Qantas CEO Alan Joyce has reiterated that unvaccinated passengers will be barred from international flights when borders reopen, which he hopes will be in December.
Mr Joyce told the Trans-Tasman Business Circle in the latest of a series on vaccinations that the airline would implement a policy requiring proof of vaccination before flying.
“Qantas will have a policy that internationally we’ll only be carrying vaccinated passengers,” he said. “Because we think that’s going to be one of the requirements to show that you’re flying safe and getting into those countries. We’re hoping that can happen by Christmas.”
Last year, before Australia’s vaccine rollout, began, Mr Joyce warned that passengers would need to be vaccinated to board international flights.
The airline announced last month that vaccinations would be made mandatory for its 22,000 employees, citing a staff survey that found overwhelming support for vaccines.
Qantas and Jetstar will require all frontline employees to be double vaccinated by November 15, and all office employees to be double vaccinated by the end of March. Exemptions for medical reasons will be granted.
“We think everybody should be protecting themselves, but we also have a requirement to protect our colleagues and our passengers. And then there’s also a requirement to protect the community,” Mr Joyce said, citing the example of Longreach in outback Queensland, which put 100 residents into isolation after a COVID-19-positive cabin crew member flew there.
Qantas launched a vaccination incentive programme, offering fully vaccinated frequent flyer programme members a choice of 1000 frequent flyer points, 15 status credits, or a $20 flight discount voucher (for use with Qantas or Jetstar).
Mr Joyce stated that 300,000 people had already claimed their reward, with 75% opting for the 1000 frequent flyer points. He stated that the airline had already distributed 220 million points.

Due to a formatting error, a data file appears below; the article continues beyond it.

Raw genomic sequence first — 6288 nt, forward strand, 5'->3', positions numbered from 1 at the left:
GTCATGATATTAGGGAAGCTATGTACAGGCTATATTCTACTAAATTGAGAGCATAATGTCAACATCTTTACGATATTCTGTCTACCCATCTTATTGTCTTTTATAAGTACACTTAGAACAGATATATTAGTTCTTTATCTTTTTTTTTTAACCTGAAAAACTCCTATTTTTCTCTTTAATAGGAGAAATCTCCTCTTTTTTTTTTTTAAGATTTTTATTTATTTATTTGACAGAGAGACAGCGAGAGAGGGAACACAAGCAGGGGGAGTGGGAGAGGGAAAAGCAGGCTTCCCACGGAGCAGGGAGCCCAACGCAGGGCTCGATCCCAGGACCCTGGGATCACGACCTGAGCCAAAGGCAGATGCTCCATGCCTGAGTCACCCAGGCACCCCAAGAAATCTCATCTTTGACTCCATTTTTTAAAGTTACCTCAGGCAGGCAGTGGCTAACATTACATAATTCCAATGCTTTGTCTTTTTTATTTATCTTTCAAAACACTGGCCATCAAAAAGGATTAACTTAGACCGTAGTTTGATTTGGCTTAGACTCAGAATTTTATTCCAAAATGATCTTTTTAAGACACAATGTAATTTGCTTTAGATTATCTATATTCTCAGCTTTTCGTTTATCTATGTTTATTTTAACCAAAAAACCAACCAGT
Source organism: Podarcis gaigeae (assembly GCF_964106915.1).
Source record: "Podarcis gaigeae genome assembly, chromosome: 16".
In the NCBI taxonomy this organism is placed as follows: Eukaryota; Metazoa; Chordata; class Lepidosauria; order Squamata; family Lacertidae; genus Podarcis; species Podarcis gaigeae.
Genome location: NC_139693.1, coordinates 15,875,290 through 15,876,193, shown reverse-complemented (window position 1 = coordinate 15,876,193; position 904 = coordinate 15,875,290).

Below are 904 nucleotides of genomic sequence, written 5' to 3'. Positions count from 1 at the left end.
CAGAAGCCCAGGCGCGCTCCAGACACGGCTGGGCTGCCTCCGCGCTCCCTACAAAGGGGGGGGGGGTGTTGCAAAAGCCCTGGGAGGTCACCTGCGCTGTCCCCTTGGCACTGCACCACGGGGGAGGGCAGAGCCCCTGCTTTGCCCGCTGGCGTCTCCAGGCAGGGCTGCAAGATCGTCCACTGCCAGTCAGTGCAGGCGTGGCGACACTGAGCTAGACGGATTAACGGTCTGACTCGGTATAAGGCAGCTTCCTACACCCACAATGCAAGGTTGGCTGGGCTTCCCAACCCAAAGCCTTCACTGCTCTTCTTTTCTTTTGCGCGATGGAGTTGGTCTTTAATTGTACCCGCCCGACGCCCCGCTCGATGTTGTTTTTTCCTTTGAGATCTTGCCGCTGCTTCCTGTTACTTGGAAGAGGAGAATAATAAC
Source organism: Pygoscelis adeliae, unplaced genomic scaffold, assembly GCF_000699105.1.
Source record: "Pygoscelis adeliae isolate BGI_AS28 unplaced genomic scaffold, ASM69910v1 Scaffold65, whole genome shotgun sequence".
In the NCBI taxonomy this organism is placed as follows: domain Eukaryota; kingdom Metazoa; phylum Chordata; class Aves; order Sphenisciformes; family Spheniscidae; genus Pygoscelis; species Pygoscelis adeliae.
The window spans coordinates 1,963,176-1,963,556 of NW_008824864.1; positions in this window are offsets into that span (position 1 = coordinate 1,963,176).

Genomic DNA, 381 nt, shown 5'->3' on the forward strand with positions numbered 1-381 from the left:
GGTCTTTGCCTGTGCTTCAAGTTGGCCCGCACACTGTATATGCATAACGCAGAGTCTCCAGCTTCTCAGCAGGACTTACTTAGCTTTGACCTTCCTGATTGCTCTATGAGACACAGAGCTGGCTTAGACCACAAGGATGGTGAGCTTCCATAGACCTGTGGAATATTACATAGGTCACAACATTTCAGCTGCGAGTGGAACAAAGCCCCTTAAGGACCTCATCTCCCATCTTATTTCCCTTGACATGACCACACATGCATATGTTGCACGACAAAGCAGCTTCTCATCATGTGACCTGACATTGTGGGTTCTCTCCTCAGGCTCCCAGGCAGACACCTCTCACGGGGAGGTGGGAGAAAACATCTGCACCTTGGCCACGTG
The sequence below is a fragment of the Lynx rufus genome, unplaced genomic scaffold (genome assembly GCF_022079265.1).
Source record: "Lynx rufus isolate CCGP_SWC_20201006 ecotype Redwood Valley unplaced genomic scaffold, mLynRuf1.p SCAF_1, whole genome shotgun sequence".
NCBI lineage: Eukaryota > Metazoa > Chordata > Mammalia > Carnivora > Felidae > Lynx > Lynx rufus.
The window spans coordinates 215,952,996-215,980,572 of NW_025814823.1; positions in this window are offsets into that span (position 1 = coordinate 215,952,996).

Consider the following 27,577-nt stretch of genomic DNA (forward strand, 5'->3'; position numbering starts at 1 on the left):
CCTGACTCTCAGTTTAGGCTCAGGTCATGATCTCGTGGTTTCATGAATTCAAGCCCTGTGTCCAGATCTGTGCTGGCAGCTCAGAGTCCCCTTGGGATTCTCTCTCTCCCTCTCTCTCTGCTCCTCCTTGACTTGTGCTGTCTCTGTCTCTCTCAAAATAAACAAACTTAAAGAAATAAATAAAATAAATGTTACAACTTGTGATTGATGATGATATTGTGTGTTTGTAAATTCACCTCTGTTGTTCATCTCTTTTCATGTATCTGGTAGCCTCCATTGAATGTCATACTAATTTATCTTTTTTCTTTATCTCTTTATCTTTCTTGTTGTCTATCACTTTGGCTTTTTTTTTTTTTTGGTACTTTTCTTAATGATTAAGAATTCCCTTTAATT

Virgin Australia has also launched a vaccine incentive competition with a grand prize of 1 million frequent flyer points. Within a day of the competition’s launch, the airline reported that 100,000 people had entered. Virgin has also made mandatory vaccinations for its employees.
Mr Joyce stated that borders should be opened once 80% of the population has been vaccinated and that international travel to other highly vaccinated countries such as the UK, US, Canada, Japan, Singapore, and Fiji should resume.
“We’ll probably try a lot of new routes internationally, and as certain borders will open up and others won’t,” he said though he didn’t indicate which routes these might be.
He said Australians needed to be able to start travelling again by Christmas.
“The population needs it. I think people want to connect; people want to see family again. People want to do business again. There’s a lot of very important reasons why we should start opening up when we meet those key targets on the vaccination plan,” he said.
The federal government has announced the creation of a vaccine passport to allow Australians to prove their vaccination status when travelling abroad.
He did, however, take a jab at the governments of Queensland and Western Australia, which have indicated that they may deviate from the national plan for reopening.
“Unfortunately, I think there are one or two states that are taking a more conservative view on that and departing from the national plan. We might get into a situation where from Sydney you can visit your relatives in London, maybe Dublin, but you can’t visit your relatives in Perth, or maybe Cairns.
“That’d be sad if we got to that, and hopefully we get everybody to keep to the national plan, the national cabinet plan, which is everybody can get together at Christmas domestically and internationally.”
The airline revealed it has seen searches for international flights triple since it announced plans for restarting international flights, with the most popular routes to London, Los Angeles, Singapore, and Tokyo.